TORONTO — Ontario is focusing on tackling anti-black and anti-indigenous discrimination as well as Islamophobia in its newly released three-year strategy to combat systemic racism.
Michael Coteau, the minister responsible for anti-racism, said systemic racism can't be ended tomorrow, but a long-term strategy is a good way forward.
"When even one of our citizens is left behind the entire province suffers," he said. "These are concrete actions from a government to dismantle systemic racism and its devastating impact it's having on our communities. While it isn't a be (all) and end-all solution it is a bold step in the right direction and this is just the beginning."
This fall, Ontario will hold an anti-racism conference that will become an annual event to bring together researchers, community partners, experts and policy makers, Coteau announced.
The plan includes collecting race-based data in the child welfare, justice and health sectors, as well as in education from kindergarten to Grade 12.
Gathering that information is vital, said Avvy Go, the chair of the steering committee for Colour of Poverty-Colour of Change.
"The collection of this aggregated data is foundational to the success of any anti-racism strategy," she said. "Without such data we simply cannot properly measure the progress over time of any plan that a government might choose to adopt or implement."
It will also create an "assessment framework" to help remove unconscious bias in certain programs, starting in the child welfare, justice and education sectors this spring.
The province will develop an anti-black racism strategy to be released this fall and a specific Black Youth Action Plan comes with a four-year funding commitment of $47 million aimed at increasing educational and employment opportunities as well as mental health and other supports for black children and youth.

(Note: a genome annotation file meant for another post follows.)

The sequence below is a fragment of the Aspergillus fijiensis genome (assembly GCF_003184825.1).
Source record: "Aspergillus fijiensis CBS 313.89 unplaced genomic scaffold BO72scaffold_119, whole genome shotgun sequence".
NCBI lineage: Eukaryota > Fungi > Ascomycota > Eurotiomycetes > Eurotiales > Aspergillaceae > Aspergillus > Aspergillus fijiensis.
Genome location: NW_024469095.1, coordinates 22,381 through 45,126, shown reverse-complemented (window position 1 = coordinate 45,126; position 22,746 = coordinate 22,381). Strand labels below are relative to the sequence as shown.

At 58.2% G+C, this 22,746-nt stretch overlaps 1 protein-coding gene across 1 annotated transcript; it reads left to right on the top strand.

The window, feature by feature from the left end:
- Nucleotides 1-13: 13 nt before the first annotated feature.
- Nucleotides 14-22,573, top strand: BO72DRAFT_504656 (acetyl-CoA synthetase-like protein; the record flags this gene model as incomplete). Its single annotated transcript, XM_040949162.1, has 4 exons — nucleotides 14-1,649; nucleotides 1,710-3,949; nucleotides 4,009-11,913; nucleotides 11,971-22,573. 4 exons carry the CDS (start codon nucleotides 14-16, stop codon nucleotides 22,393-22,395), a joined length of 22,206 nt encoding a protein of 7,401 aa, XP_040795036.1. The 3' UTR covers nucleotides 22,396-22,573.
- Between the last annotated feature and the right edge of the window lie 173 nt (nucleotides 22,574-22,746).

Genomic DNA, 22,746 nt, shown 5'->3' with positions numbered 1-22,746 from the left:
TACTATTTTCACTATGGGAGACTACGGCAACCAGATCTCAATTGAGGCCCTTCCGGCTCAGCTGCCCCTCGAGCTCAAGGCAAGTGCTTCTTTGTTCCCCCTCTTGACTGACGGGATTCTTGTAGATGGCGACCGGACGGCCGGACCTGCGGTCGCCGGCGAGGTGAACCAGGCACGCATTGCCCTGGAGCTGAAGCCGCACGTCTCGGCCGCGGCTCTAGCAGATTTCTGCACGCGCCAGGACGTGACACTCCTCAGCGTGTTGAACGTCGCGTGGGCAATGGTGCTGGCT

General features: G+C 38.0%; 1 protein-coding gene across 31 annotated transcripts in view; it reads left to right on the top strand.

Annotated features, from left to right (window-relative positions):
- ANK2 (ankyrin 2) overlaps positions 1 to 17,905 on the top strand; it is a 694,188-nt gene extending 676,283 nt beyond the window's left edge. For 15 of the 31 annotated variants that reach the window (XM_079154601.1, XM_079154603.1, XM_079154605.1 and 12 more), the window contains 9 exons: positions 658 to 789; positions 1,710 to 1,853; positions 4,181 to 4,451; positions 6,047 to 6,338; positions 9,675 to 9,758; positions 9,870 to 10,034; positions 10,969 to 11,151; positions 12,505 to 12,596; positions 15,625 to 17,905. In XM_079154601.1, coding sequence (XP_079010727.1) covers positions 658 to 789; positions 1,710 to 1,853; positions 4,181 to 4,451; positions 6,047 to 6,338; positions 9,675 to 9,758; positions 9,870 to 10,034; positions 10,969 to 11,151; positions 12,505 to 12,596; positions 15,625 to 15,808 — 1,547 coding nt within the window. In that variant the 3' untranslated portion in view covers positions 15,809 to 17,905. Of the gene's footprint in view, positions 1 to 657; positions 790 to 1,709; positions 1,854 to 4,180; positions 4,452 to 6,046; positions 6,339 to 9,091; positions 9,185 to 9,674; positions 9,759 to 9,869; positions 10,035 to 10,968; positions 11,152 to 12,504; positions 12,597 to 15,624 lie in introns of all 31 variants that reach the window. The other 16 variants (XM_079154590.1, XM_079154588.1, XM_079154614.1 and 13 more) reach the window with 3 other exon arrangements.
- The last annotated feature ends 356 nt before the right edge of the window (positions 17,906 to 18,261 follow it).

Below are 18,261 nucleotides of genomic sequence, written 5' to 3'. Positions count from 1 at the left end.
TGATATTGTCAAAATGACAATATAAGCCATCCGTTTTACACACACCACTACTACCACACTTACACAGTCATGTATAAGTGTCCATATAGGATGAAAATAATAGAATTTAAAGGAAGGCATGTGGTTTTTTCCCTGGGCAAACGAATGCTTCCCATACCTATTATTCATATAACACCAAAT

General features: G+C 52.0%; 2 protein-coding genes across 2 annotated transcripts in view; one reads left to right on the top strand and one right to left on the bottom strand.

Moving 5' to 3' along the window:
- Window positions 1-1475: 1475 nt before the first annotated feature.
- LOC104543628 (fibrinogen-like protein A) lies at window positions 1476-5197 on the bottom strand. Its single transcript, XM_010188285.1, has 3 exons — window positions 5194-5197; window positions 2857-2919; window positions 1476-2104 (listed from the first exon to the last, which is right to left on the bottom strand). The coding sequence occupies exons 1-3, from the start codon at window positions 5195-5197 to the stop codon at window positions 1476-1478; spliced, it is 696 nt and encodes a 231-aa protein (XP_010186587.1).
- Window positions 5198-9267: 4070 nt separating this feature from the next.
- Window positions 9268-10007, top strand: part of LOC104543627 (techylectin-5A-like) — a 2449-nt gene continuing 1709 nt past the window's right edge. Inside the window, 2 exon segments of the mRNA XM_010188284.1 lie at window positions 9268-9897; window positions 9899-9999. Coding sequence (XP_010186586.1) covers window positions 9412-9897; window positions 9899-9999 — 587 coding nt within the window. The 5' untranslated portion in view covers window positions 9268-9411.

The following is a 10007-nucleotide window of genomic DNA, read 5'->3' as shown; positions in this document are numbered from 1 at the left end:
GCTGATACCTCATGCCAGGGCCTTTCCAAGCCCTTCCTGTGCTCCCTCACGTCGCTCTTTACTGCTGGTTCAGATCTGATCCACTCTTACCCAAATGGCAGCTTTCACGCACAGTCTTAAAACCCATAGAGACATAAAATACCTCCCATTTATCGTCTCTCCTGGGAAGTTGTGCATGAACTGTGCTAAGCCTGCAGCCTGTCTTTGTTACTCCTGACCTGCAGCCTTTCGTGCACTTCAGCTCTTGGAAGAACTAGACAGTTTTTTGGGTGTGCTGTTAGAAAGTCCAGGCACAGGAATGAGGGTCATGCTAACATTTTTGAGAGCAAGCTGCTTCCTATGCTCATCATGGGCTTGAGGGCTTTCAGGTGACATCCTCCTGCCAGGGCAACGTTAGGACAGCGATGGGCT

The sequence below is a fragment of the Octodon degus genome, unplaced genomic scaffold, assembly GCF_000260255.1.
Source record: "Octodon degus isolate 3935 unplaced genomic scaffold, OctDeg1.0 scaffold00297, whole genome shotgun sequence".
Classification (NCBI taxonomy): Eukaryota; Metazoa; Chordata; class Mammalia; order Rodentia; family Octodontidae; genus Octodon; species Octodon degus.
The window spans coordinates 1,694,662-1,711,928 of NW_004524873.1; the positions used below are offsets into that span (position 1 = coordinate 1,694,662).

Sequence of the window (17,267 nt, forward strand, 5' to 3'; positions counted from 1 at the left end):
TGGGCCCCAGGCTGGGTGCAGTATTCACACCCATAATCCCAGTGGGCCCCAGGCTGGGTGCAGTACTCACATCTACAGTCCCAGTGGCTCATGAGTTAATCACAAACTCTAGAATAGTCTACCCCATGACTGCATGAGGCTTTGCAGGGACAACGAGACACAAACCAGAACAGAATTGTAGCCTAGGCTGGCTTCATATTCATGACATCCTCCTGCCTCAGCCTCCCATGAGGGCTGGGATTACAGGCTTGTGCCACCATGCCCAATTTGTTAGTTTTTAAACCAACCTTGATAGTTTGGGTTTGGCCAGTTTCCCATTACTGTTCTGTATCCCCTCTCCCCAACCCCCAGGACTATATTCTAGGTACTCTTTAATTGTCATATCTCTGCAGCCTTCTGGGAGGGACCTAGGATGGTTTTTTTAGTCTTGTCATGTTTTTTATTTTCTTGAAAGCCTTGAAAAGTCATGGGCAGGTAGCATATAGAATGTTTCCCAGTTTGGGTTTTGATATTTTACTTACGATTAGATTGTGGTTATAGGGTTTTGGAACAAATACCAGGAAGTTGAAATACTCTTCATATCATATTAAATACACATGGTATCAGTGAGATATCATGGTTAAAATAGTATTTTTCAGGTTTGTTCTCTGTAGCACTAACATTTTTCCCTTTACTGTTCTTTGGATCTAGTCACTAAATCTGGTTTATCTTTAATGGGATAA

"For far too long, funding in this province when it comes to our black youth is reactive and it's time that it be responsive," Coteau said. "I want black youth in this province to know that their lives matter. I want them to know that they matter and I want them to know that the government of Ontario and the people of Ontario care for them."
The anti-black racism strategy will look to target the over-representation of black children and youth in the child welfare system, an "achievement gap" between black students and other students and a disproportionate number of black males in the justice system.
In the strategy the government says the need to address Islamophobia is "urgent" and it will research its causes and impacts, and look at collecting and publishing police data on reported incidents of Islamophobia and other forms of racial prejudice.
An Indigenous-focused anti-racism strategy will also be developed, including public education, a youth-leading-youth program and a professional training toolkit, the government announced.
Public education initiatives will also focus on anti-black racism, anti-Indigenous racism, anti-Semitism, Islamophobia "and other forms of racism against racialized groups such as Sikhs."
The Liberal government intends to introduce legislation to give it authority to mandate race data collection, use the anti-racism assessment framework and develop "measurable targets."
Allison Jones, The Canadian Press